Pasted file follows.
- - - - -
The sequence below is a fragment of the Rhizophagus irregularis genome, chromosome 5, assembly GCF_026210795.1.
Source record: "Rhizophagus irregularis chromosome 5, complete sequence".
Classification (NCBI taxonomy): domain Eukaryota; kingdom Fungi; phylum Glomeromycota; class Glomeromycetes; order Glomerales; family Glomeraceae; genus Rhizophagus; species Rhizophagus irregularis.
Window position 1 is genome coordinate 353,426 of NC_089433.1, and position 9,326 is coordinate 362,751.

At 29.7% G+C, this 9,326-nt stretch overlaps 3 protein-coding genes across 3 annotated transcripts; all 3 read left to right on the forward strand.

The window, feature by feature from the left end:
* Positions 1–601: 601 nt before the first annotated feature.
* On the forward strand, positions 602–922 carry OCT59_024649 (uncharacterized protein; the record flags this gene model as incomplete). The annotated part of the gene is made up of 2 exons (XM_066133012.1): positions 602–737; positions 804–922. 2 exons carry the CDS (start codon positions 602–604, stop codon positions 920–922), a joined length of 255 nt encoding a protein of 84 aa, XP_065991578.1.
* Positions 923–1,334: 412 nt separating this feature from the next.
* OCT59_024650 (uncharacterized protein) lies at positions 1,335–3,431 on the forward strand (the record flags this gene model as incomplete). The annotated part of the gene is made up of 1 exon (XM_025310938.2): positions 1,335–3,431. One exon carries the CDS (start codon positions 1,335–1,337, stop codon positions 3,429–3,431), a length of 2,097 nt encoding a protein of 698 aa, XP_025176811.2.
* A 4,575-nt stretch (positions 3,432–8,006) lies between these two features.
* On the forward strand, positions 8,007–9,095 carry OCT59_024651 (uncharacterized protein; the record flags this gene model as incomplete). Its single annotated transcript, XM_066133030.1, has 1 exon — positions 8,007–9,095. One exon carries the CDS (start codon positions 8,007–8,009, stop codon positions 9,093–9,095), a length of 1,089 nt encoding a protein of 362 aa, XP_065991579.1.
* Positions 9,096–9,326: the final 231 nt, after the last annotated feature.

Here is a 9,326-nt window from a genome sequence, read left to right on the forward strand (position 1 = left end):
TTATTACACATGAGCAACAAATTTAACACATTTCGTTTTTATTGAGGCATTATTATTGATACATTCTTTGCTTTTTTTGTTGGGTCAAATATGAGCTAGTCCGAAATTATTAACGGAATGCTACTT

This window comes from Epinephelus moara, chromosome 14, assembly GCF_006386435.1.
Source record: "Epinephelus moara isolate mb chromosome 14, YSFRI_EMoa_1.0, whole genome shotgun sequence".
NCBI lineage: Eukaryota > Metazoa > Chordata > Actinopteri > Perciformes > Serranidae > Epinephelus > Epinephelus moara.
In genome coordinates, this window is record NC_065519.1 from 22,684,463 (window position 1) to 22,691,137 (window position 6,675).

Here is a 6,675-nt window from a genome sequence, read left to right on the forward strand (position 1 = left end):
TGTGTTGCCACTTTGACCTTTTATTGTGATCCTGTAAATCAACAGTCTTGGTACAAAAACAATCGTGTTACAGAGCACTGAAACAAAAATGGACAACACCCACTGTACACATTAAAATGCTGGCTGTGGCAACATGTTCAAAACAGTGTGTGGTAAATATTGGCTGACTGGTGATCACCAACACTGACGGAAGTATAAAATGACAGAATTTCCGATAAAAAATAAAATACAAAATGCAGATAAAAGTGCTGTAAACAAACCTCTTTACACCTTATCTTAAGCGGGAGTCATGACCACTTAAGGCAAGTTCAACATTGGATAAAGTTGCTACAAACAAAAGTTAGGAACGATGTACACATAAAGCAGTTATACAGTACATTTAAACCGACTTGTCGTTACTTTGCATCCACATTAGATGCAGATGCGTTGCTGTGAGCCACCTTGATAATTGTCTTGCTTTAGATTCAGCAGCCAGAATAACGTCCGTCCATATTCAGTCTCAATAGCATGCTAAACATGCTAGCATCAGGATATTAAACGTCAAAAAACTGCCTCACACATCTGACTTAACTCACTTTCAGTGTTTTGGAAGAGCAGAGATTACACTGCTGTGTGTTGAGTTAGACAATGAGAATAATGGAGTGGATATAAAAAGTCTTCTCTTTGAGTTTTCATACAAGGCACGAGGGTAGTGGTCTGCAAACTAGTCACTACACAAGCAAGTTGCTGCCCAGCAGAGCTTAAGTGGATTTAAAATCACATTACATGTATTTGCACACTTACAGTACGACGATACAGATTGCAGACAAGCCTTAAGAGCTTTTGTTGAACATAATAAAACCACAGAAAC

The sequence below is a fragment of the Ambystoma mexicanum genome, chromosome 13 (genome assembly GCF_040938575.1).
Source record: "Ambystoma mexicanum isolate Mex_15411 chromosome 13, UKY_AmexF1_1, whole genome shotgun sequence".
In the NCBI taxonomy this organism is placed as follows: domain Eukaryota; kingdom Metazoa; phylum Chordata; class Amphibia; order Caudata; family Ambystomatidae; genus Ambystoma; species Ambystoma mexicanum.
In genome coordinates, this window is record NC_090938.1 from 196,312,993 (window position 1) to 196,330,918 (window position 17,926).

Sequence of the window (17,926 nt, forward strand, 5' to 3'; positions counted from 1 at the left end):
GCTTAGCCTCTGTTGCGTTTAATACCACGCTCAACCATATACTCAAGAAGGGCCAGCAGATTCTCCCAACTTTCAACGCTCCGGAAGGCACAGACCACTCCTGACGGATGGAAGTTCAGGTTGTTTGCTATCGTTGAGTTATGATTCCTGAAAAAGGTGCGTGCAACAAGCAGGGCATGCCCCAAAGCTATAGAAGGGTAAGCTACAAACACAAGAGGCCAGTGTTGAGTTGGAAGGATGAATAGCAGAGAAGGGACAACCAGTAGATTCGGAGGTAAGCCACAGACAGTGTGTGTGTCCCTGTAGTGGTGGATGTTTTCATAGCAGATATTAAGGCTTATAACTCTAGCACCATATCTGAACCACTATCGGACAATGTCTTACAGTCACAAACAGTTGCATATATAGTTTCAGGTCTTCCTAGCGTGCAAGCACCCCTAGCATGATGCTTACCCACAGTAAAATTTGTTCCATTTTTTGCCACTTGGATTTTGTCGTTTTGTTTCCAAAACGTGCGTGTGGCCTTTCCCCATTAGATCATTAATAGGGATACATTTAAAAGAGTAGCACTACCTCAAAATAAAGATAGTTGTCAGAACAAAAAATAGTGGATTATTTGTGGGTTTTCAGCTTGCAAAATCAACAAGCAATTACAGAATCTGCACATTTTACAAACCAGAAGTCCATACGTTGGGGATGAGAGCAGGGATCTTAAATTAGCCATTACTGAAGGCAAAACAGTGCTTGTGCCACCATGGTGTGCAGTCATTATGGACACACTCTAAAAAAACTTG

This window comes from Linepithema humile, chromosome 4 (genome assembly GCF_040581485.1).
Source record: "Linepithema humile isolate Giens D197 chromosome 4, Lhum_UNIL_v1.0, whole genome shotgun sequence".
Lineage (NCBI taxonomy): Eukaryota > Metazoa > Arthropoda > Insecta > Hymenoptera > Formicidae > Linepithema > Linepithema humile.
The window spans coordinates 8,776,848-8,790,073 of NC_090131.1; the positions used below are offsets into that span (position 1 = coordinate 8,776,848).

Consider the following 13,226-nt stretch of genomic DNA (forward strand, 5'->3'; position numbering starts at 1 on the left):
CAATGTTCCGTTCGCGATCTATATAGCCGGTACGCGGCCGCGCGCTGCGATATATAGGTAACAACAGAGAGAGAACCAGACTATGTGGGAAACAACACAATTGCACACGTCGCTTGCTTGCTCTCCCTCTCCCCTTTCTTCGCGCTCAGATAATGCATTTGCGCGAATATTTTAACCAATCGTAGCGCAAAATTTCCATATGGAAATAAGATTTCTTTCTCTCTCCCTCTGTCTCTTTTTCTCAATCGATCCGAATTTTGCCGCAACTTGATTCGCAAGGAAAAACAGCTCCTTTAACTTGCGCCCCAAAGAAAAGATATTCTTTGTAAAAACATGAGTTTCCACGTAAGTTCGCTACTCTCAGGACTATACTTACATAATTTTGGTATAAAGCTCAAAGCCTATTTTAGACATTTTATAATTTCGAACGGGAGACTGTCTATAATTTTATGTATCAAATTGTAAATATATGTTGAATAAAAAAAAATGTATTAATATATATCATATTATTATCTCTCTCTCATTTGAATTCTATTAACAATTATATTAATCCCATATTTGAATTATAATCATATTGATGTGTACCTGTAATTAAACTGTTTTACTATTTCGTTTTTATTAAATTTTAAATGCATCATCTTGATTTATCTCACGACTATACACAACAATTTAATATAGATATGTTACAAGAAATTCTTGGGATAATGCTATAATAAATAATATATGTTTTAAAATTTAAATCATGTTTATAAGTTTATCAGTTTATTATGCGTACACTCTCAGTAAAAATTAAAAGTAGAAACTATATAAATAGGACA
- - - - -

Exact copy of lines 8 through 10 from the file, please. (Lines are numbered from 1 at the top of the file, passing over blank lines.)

* On the forward strand, positions 602–922 carry OCT59_024649 (uncharacterized protein; the record flags this gene model as incomplete). The annotated part of the gene is made up of 2 exons (XM_066133012.1): positions 602–737; positions 804–922. 2 exons carry the CDS (start codon positions 602–604, stop codon positions 920–922), a joined length of 255 nt encoding a protein of 84 aa, XP_065991578.1.
* Positions 923–1,334: 412 nt separating this feature from the next.
* OCT59_024650 (uncharacterized protein) lies at positions 1,335–3,431 on the forward strand (the record flags this gene model as incomplete). The annotated part of the gene is made up of 1 exon (XM_025310938.2): positions 1,335–3,431. One exon carries the CDS (start codon positions 1,335–1,337, stop codon positions 3,429–3,431), a length of 2,097 nt encoding a protein of 698 aa, XP_025176811.2.